Employees at John Lewis (LON: JLH) and Waitrose will have their bonuses cut for the fifth year running as profits continue to fall.
The new bonus will stand at five percent, down from the six percent last year and the lowest level since 1954.
John Lewis Partnership chairman Sir Charlie Mayfield said 2017 had been a “challenging year”. The retail group saw profit plunge by 77 percent to £103.9 million in the year to the end of January.
Waitrose’s profits took a hit as the supermarket is struggling amid fierce competition in the market combined with higher costs and the fall in the value of the pound.
A recent survey from Which? saw Waitrose get knocked off the top spot as the UK’s favourite supermarket, being replaced by discounter Aldi.
After a round of job cuts, the group now employs 3,000 people in the UK and is planning to invest in stores in order to improve customers’ shopping experiences.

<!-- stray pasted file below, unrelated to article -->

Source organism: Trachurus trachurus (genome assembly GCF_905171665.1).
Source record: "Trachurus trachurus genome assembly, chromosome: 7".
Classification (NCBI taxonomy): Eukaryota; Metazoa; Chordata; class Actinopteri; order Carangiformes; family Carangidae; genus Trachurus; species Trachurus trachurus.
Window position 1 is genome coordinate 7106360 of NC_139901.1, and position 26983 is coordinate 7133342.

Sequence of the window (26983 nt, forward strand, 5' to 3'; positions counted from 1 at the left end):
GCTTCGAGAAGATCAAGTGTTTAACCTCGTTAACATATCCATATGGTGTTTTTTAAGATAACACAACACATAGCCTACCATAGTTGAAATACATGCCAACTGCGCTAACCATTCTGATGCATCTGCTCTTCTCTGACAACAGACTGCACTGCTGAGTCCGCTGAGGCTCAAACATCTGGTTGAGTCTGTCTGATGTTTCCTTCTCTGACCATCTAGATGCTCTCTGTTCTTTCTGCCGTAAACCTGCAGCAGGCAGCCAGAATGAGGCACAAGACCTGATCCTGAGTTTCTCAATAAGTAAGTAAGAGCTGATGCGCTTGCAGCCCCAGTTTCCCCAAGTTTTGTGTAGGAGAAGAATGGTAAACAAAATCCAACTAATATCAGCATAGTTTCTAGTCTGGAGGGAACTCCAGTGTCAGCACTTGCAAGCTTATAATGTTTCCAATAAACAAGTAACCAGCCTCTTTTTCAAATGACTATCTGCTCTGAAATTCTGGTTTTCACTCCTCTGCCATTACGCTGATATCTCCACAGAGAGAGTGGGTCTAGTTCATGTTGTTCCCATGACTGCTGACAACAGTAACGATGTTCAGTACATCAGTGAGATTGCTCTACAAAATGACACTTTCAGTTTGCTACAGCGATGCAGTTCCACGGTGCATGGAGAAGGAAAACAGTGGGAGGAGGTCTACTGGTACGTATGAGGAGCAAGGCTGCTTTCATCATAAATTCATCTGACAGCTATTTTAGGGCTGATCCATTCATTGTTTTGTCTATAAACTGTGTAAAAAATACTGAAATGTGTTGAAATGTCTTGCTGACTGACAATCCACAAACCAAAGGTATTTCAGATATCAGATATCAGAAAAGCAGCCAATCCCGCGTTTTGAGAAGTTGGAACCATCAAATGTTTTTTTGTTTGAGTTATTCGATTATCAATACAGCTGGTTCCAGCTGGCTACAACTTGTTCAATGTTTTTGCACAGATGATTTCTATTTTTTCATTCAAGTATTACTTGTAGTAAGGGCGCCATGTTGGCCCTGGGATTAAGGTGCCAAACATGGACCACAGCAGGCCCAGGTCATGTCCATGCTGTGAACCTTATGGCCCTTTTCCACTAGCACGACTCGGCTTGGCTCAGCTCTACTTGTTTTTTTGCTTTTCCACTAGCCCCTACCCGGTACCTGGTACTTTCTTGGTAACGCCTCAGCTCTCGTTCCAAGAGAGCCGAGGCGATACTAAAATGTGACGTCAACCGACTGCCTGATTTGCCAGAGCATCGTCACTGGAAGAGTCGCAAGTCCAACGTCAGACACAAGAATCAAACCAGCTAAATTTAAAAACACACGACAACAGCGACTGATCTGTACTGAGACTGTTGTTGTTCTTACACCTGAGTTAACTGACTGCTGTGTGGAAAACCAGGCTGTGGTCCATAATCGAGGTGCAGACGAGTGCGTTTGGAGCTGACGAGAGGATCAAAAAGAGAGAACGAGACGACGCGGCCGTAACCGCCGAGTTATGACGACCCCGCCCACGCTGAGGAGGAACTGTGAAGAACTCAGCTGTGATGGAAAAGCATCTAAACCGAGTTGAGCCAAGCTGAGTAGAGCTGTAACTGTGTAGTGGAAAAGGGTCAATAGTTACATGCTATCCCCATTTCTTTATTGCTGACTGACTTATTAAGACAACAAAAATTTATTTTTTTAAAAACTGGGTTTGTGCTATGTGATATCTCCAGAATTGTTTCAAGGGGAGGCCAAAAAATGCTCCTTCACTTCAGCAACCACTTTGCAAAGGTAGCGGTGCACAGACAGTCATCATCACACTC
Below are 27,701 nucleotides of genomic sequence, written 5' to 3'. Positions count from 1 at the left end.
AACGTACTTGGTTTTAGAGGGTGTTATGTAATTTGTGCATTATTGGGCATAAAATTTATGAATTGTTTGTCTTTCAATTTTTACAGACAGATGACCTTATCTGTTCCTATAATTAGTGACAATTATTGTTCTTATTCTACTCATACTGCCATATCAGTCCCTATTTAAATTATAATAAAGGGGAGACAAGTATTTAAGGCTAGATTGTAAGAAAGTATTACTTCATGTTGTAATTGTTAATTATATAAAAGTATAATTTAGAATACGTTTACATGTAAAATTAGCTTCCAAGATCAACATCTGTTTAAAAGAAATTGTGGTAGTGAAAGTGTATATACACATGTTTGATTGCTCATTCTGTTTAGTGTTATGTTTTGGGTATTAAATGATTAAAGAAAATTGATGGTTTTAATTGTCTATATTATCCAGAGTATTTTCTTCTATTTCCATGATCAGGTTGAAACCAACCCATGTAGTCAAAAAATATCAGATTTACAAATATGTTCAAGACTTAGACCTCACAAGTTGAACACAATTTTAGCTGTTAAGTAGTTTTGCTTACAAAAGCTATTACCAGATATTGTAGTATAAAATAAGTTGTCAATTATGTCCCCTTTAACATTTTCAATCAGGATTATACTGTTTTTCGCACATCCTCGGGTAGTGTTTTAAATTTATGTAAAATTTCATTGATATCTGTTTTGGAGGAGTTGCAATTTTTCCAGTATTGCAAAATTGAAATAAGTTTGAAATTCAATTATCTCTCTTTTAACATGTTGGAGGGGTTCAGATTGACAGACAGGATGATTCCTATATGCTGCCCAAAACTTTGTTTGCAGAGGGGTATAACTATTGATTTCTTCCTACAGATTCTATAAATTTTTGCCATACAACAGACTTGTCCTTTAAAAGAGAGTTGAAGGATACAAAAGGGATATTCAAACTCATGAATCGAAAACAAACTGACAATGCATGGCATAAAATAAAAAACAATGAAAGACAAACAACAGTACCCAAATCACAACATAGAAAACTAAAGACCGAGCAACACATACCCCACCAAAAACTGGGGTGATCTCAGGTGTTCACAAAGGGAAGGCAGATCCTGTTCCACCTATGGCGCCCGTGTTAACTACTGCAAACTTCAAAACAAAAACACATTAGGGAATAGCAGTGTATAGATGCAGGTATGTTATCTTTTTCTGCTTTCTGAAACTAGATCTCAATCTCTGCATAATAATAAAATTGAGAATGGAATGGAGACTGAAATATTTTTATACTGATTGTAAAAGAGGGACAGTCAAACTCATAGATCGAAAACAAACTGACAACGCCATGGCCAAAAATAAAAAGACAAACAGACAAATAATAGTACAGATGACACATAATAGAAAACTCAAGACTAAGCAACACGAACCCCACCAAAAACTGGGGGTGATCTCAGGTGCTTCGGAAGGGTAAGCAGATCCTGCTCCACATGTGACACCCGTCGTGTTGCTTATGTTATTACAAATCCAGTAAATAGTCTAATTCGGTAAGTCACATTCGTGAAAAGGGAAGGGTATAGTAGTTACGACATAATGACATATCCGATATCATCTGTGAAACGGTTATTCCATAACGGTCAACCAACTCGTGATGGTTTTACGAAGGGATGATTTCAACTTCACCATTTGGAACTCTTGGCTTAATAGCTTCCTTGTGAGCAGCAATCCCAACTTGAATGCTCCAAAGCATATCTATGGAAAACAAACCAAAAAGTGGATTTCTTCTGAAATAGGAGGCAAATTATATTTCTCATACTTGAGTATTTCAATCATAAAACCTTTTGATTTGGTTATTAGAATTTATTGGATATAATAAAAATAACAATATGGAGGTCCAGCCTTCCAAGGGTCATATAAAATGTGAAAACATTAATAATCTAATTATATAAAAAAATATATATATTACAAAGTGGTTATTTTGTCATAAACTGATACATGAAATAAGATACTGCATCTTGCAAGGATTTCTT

“This is no time for a defensive crunch. Our whole game plan is to step up to this challenge and we’ll be stepping up the pace of innovation. It’s the only way to win in this market,” said Mayfield.
The John Lewis Partnership faced high one-off costs in 2017, including £72.8 million on restructuring and redundancy costs.
“This was why we chose to reduce the proportion of profits paid as partnership bonus last year so as to absorb these impacts while continuing to invest in the future and in strengthening our balance sheet,” added Mayfield.
The company expects a volatile year ahead.
“We expect trading to be volatile in 2018-19, with continuing economic uncertainty and no let up in competitive intensity. We, therefore, anticipate further pressure on profits.”